The COVID-19 pandemic changed the way we interact with family, friends, and patients. It has created an extra burden for nurses and other healthcare professionals as treatment is provided. It has added even more stress on top of an already difficult job.
We all strive for perfection, but nurses are humans and make mistakes from time to time. So, if you’ve ever made a mistake on the job, just know you’re not alone.
We examined hospital records from the Centers for Disease Control and Prevention (CDC), National Institutes of Health (NIH), the Office of Disease Prevention and Health Promotion at the U.S. Department of Health and Human Services, and Medicare and put together this list of the most common types of nursing mistakes. At the end of the article, we've also provided suggestions for some steps you can take after you've made a mistake.
Mistake #1: Causing Preventable Infections
According to the CDC, about one in 31 U.S. hospital patients contracts at least one healthcare-associated infection on any given day. Nurses play a key role in increasing or decreasing their patients’ risk of this happening. For example, you could cause a preventable infection if you don't clean your hands regularly during your shift or follow an aseptic technique to prevent the spread of harmful organisms.
“With COVID-19 precautions, mistakes that might have been more prevalent should now be happening much less often,” said Nick Jacobs, senior partner at Senior Management Resources in Pittsburgh and founder of the Clinical and Translational Genome Research Institute. “Hand-washing, proper gloving, and proper masking were sometimes a challenge. With COVID, everyone is trying to protect themselves, and their families.”
Mistake #2: Improper Documentation
If you don’t record all of your patients’ information (or if you record that information incorrectly), you could inadvertently prevent them from receiving the care they need. Types of documentation errors include not recording (or recording inaccurate details about):
- Patient histories
- Medications given or stopped
- Your actions
- Instructions for care going forward
“This error can create a ripple effect,” said Rachel Kia, BSN, RN, CMSRN. “Documenting something incorrectly has large implications for potential errors in ancillary services.”
Mistake #3: Medication Errors
Nursing errors can be made when nurses administer the wrong dose of a medication or inadvertently give a patient someone else's prescription. These medication errors can delay a patient's return to health, make them ill, or—in some cases—even lead to death.
“Good systems force multiple checks when dispensing the medication, verifying it with the order in the system and when administering medication to the patient,” Kia said.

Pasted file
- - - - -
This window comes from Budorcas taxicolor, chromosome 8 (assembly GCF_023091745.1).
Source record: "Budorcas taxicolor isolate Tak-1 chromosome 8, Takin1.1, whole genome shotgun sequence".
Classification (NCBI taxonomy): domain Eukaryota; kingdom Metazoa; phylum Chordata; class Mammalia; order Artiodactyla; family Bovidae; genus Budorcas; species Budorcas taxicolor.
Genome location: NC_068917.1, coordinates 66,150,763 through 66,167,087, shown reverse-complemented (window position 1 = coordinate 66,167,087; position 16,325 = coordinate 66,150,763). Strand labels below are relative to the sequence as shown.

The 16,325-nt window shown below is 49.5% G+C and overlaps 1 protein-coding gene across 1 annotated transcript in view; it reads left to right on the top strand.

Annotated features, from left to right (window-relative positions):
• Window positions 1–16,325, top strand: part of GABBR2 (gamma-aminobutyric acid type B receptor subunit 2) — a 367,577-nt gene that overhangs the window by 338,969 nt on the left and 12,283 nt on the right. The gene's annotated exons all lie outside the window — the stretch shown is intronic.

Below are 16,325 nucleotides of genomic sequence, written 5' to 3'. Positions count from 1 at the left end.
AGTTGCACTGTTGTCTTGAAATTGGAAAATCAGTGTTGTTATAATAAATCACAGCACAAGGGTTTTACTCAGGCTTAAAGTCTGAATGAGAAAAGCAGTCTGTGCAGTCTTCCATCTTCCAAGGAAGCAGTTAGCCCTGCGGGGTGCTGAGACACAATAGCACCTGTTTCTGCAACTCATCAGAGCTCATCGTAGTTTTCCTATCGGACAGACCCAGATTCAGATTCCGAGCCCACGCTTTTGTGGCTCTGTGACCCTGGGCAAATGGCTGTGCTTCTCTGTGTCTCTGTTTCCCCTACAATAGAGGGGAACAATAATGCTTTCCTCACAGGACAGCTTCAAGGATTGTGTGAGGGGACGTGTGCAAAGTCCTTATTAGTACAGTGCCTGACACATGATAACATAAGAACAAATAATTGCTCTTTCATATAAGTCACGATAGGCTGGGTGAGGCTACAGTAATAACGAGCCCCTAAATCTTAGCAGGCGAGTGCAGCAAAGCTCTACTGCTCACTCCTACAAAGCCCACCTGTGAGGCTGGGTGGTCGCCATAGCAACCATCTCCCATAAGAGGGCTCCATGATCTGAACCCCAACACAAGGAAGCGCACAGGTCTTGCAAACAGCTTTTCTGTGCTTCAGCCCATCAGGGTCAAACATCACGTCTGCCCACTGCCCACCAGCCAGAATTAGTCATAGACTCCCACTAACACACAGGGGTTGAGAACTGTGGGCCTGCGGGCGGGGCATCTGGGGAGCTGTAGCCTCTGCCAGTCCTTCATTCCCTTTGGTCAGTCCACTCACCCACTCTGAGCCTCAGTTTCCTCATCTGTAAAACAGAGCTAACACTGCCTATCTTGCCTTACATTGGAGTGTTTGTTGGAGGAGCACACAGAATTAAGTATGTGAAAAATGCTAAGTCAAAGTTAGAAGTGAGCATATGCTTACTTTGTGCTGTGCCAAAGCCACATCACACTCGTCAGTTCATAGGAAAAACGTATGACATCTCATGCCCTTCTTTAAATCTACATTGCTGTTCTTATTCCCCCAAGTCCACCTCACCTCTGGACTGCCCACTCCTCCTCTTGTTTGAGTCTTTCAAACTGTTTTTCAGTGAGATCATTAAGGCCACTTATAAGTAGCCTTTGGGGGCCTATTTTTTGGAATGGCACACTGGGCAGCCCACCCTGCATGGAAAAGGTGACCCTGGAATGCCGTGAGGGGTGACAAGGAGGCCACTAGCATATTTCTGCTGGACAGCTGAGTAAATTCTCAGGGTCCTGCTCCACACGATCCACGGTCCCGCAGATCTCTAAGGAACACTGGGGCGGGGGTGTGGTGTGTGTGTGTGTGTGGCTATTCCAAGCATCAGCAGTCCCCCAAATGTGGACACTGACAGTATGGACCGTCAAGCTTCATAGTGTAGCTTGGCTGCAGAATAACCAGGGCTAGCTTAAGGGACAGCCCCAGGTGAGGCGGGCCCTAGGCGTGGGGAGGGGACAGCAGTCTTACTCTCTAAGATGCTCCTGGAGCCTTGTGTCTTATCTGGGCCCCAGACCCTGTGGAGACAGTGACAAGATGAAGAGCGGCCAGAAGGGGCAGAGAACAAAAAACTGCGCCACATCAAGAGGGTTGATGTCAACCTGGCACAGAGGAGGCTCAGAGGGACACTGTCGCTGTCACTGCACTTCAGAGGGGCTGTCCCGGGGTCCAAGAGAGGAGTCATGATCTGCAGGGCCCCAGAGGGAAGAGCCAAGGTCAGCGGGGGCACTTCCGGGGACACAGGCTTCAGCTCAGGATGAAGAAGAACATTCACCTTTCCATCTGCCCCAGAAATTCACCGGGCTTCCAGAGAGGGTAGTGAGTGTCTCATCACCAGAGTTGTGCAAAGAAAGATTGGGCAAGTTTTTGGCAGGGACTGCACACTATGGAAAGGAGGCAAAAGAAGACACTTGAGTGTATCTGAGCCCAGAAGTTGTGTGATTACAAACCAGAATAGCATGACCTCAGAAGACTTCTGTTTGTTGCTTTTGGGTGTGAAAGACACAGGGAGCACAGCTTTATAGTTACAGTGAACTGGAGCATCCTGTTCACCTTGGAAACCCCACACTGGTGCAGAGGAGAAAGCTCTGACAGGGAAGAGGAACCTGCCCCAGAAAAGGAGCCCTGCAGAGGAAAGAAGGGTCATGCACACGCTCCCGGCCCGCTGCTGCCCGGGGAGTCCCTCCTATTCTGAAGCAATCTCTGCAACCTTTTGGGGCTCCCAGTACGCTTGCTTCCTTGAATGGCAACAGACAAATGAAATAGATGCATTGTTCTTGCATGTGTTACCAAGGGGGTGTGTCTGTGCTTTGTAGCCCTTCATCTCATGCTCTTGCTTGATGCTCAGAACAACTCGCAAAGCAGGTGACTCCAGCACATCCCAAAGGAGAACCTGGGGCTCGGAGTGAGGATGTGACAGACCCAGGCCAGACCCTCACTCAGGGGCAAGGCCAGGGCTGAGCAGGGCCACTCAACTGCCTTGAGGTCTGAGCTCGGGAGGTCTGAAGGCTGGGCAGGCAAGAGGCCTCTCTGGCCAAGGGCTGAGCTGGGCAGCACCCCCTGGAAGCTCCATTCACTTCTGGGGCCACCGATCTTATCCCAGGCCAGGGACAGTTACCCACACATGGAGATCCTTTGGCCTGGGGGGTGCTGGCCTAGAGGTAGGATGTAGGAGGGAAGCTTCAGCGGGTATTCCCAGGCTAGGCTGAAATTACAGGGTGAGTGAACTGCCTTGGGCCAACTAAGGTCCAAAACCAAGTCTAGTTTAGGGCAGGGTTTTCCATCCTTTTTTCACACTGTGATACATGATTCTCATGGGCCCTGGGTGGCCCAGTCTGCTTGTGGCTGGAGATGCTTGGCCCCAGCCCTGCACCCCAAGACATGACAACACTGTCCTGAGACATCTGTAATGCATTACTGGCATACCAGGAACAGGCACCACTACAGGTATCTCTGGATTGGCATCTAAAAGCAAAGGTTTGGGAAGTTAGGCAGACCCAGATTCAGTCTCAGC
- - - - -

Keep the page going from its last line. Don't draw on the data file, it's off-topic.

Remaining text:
Still, mistakes happen. Each year in the U.S., as many as 9,000 people die due to medication errors, according to the NIH. Hundreds of thousands more suffer from complications.
Michael Villeneuve knows this first-hand. After graduating from nursing school and working in a neurosurgical intensive care unit, Villeneuve gave the wrong medication to a patient. He administered a dose of potassium intended for one patient into another. Villeneuve realized the error immediately and called for help as the patient’s heart went into distress. All he could think about was that his career was over, he was going to lose his license, and the patient was going to die.
Fortunately, the patient recovered. Villeneuve went on to head the Canadian Nurses Association, where he educates nurses on safety.
Mistake #4: Not Following Risk Management Procedures
“There are Safety Officers whose entire purpose in life is to deal with issues relating to safety,” said Jacobs. “Safety education is an ongoing part of any facility.”
These guidelines help you identify risks in your environment and minimize the chance of mishaps occurring. They also outline the steps to take when an incident occurs. If you don’t follow this protocol, you may be more likely to make nursing mistakes.
Mistake #5: Failing to Prevent Patient Falls
Hundreds of thousands of patients fall each year. Thirty to 50% sustain injuries, such as fractures, lacerations, or internal bleeding. Yet, research shows that nearly a third of the falls are preventable.
Falls can happen if you don't regularly check in on your patients, fail to accompany those who need mobility assistance, or forget to put items they need close by. Also, if you seem too busy or unapproachable, your patients may try to do too much in your absence.
Mistake #6: Struggling With Task Overload